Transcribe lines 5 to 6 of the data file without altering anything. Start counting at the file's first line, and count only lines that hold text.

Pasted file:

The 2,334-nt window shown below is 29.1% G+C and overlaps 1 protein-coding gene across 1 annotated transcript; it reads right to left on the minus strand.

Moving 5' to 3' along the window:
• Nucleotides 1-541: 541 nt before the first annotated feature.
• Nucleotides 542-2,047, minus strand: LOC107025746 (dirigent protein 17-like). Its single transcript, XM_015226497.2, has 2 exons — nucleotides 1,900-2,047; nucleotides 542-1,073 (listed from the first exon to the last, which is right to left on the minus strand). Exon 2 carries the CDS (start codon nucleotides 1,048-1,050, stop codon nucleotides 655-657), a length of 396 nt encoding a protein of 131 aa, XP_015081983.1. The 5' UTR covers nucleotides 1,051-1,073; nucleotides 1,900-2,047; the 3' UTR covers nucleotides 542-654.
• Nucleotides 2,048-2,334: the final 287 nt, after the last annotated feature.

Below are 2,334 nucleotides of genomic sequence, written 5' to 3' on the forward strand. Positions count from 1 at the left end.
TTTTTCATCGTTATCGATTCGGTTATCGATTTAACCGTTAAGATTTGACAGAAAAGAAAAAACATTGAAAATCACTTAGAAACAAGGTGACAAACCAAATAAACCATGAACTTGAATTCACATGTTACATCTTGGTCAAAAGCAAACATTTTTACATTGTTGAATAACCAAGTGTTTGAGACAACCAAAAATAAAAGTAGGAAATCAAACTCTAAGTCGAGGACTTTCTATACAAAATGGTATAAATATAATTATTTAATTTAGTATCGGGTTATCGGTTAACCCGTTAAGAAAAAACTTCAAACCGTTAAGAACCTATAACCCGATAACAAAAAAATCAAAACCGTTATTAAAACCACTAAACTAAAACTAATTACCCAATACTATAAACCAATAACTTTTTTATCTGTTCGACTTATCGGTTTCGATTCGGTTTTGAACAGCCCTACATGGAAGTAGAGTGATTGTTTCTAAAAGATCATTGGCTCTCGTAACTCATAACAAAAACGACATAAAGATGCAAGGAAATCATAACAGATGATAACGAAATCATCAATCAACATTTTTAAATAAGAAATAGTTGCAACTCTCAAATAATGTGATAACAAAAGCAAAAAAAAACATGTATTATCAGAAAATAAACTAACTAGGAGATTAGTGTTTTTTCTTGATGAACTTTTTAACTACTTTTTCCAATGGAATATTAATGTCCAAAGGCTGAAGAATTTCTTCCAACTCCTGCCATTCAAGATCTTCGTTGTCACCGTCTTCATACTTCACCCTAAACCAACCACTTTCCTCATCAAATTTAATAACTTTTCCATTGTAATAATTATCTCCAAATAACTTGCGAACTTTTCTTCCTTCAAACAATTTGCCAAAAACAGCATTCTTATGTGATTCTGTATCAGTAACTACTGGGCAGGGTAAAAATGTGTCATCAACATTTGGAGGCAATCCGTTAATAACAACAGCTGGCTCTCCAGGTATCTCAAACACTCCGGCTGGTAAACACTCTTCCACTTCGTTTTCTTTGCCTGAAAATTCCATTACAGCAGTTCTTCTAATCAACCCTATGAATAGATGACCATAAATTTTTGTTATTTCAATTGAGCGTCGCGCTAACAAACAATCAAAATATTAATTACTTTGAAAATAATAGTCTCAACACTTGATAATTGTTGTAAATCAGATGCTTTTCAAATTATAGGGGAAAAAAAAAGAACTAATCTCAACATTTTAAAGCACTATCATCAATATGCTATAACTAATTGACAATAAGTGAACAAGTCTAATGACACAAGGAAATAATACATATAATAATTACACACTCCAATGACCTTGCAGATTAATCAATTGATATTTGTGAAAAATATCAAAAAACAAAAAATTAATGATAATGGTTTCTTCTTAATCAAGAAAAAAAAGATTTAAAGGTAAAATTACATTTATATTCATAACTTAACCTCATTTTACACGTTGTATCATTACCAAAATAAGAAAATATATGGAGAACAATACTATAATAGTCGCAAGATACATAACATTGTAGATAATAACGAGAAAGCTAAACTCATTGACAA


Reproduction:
• Nucleotides 2,048-2,334: the final 287 nt, after the last annotated feature.

Below are 2,334 nucleotides of genomic sequence, written 5' to 3' on the forward strand. Positions count from 1 at the left end.